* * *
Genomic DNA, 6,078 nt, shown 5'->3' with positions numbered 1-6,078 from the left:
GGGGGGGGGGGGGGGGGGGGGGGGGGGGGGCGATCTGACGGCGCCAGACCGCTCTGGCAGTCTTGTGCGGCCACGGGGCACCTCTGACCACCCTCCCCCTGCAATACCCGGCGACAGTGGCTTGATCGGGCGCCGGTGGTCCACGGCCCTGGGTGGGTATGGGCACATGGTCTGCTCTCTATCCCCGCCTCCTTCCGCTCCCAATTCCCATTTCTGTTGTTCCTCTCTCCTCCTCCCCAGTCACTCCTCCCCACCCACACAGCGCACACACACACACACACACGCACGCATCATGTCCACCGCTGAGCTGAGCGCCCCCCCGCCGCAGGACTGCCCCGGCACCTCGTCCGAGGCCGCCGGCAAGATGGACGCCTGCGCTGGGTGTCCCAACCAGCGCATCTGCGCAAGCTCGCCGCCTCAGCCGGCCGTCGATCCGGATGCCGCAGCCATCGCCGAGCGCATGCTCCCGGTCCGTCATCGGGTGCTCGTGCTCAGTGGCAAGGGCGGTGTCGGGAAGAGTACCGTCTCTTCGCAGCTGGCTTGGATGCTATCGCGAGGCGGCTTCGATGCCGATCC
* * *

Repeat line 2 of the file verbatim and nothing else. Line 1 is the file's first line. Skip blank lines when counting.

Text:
GGGGGGGGGGGGGGGGGGGGGGGGGGGGGGCGATCTGACGGCGCCAGACCGCTCTGGCAGTCTTGTGCGGCCACGGGGCACCTCTGACCACCCTCCCCCTGCAATACCCGGCGACAGTGGCTTGATCGGGCGCCGGTGGTCCACGGCCCTGGGTGGGTATGGGCACATGGTCTGCTCTCTATCCCCGCCTCCTTCCGCTCCCAATTCCCATTTCTGTTGTTCCTCTCTCCTCCTCCCCAGTCACTCCTCCCCACCCACACAGCGCACACACACACACACACACGCACGCATCATGTCCACCGCTGAGCTGAGCGCCCCCCCGCCGCAGGACTGCCCCGGCACCTCGTCCGAGGCCGCCGGCAAGATGGACGCCTGCGCTGGGTGTCCCAACCAGCGCATCTGCGCAAGCTCGCCGCCTCAGCCGGCCGTCGATCCGGATGCCGCAGCCATCGCCGAGCGCATGCTCCCGGTCCGTCATCGGGTGCTCGTGCTCAGTGGCAAGGGCGGTGTCGGGAAGAGTACCGTCTCTTCGCAGCTGGCTTGGATGCTATCGCGAGGCGGCTTCGATGCCGATCC